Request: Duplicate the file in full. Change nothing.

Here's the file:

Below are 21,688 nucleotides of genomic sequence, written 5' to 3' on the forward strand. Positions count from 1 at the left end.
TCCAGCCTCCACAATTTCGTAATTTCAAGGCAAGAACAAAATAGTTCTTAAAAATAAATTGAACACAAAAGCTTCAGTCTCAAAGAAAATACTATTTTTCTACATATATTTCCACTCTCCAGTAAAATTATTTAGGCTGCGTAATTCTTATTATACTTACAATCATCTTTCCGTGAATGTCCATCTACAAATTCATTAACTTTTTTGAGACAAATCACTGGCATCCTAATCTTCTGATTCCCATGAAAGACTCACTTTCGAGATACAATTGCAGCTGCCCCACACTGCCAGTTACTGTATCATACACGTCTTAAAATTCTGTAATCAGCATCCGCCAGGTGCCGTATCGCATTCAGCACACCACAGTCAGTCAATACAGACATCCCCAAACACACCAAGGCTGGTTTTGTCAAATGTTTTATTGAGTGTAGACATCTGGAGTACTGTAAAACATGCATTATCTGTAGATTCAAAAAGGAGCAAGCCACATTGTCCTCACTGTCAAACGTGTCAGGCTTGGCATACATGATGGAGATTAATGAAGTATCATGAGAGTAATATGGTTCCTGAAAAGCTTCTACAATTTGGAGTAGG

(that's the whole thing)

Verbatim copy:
Below are 21,688 nucleotides of genomic sequence, written 5' to 3' on the forward strand. Positions count from 1 at the left end.
TCCAGCCTCCACAATTTCGTAATTTCAAGGCAAGAACAAAATAGTTCTTAAAAATAAATTGAACACAAAAGCTTCAGTCTCAAAGAAAATACTATTTTTCTACATATATTTCCACTCTCCAGTAAAATTATTTAGGCTGCGTAATTCTTATTATACTTACAATCATCTTTCCGTGAATGTCCATCTACAAATTCATTAACTTTTTTGAGACAAATCACTGGCATCCTAATCTTCTGATTCCCATGAAAGACTCACTTTCGAGATACAATTGCAGCTGCCCCACACTGCCAGTTACTGTATCATACACGTCTTAAAATTCTGTAATCAGCATCCGCCAGGTGCCGTATCGCATTCAGCACACCACAGTCAGTCAATACAGACATCCCCAAACACACCAAGGCTGGTTTTGTCAAATGTTTTATTGAGTGTAGACATCTGGAGTACTGTAAAACATGCATTATCTGTAGATTCAAAAAGGAGCAAGCCACATTGTCCTCACTGTCAAACGTGTCAGGCTTGGCATACATGATGGAGATTAATGAAGTATCATGAGAGTAATATGGTTCCTGAAAAGCTTCTACAATTTGGAGTAGG